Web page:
Citizen activists: Baltic Herring Movement’s first public action draws modest crowd in the rain

Police estimate 800-1000 people came to support the Baltic Herring Movement event, while a counter-protest attracted several dozen far right Soldiers of Odin vigilantes.

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File picture of Johannes Koski, founder of the Baltic Herring Movement, Helsinki 1st February 2020 / Credit: News Now Finland

A grassroots movement that aims to unite a broad coalition against hate speech and racism; and stands up for human rights, rule of law and the fight against climate change has held its first public rally on a rainy Helsinki afternoon.

Police say between 800 and 1000 people showed up at the Silakkaliike – Baltic Herring Movement – ‘fishmob’ in the capital’s Kansalaistori.

The organisation began only at Christmas, when Helsinki-based games industry veteran Johannes Koski, who had previously been associated with the Feminist Party, witnessed a ‘perfect storm’ of online vitriol over Finnish orphans in the al-Hol refugee camp, and seeing incendiary comments from MPs in Parliament.

On Saturday Koski told News Now Finland he was pleased with the turn-out despite the inclement weather.

“I think the response was pretty great, there were many hundred people here. I was very positively surprised because the weather is bad, we have a really cold shower. But on the other hand this kind of cold wet weather is perfect for the Baltic herrings, so maybe that’s the reason why so many people came here” he said.

After six weeks of sustained media attention, and a strong social media presence as well, Koski says he thinks the most important thing the organisation has achieved is sparking a conversation about important issues in Finnish society.

“We already have 28,000 plus members and that’s only in the Facebook discussion group which is super active. People haven’t just pressed the like button, there are thousands of conversations there. Somebody told me there’s more than 100,000 comments so I would say the message is going through” he explains.

The Baltic Herring Movement has actively tried to engage with media companies to get them to pay more attention to moderating comments on their digital platforms, a place where it’s often too easy to find intolerance and abuse as tempers rise over contentious subjects.

“We already asked media to moderate their comments sections better and some medias have already responded that they will do this, so that’s something concrete” Koski says, adding that the Baltic Herring Movement had to add 20 moderators to their own Facebook channels to ensure conversations stay civil.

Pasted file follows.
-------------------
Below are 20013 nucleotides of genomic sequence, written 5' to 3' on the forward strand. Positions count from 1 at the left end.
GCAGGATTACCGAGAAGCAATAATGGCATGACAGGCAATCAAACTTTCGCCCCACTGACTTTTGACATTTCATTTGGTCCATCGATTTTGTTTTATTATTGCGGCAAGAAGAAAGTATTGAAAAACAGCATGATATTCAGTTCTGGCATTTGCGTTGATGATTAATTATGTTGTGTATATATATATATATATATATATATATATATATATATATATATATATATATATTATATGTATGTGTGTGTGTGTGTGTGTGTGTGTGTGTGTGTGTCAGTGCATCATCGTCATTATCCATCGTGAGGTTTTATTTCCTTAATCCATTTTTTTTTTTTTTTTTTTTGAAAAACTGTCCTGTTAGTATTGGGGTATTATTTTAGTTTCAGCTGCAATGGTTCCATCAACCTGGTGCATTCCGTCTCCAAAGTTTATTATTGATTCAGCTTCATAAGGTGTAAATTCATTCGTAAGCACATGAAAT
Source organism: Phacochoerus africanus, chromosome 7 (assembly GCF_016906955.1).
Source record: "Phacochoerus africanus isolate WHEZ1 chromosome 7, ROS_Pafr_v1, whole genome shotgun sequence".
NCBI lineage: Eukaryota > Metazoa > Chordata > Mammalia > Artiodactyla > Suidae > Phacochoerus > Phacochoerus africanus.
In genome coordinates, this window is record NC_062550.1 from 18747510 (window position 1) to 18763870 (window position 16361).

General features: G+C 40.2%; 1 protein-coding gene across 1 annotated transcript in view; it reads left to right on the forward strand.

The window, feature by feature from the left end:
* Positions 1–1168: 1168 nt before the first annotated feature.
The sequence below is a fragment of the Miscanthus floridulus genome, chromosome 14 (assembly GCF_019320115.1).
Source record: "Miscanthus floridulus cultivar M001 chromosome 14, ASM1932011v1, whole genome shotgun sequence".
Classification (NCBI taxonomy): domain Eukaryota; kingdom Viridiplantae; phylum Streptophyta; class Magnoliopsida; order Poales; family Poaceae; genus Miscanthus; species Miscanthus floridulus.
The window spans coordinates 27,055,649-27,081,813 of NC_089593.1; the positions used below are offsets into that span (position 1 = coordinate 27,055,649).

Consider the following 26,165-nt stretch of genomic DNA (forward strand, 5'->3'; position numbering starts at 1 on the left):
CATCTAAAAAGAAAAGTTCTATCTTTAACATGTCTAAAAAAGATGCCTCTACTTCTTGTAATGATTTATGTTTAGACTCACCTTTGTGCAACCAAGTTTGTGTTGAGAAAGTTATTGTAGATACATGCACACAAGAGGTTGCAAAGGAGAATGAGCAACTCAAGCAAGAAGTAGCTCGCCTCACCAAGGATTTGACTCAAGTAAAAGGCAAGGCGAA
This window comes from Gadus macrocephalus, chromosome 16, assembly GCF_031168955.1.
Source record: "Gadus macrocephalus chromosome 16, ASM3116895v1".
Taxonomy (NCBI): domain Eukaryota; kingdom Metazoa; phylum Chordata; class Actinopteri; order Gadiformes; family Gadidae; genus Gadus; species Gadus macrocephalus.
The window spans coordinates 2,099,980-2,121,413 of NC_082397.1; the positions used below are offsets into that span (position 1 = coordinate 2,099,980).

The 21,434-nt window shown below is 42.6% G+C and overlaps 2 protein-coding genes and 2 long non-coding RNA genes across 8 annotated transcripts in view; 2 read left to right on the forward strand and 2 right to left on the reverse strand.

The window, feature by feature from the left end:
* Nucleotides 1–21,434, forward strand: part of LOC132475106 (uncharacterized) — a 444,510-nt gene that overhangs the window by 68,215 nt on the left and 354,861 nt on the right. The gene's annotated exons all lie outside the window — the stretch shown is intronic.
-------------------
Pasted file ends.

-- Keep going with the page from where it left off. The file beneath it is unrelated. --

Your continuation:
“But even they are having a tough time keeping track of everything” he adds.

Soldiers of Odin members stage a counter-protest in Helsinki, 1st February 2020 / Credit: News Now Finland

Apolitical Herrings attract protests

The Baltic Herring Movement is trying to attract a broad church of people with different political backgrounds, although it’s inevitably been cast as “left-wing” by those on the right of Finnish politics.

On Saturday an estimated 40 people turned up to stage a counter-protest against the Baltic Herring fishmob. Many woreg jackets identifying them as members of the Soldiers of Odin organisation – a far-right, anti-immigrant vigilante group.

Some sang the national anthem and other patriotic songs while waving Finnish flags.

Their intolerance is something the Baltic Herring Movement hope to change through positive interactions.

“I think we have made a huge change already” says Lotta Ruutkanen, one of the Herring activists.

“I think people have woken up to see what is going on online and in everyday life and are standing up and defeating all these people, there is a lot of change and I hope someone on the street would stop and help if they saw another person doing something racist” she adds.

Hanna Ekman explains that there needs to be a ‘gray area’ where people can come together to discuss issues they disagree on.

“There is so much hate in Finland, so much black and white thinking, there is no more a place for dialogue” she says.

Baltic Herring activists Hanna Ekman (L) and Lotta Ruutkanen (R) at ‘Fishmob’ event in Helsinki, 1st February 2020 / Credit: News Now Finland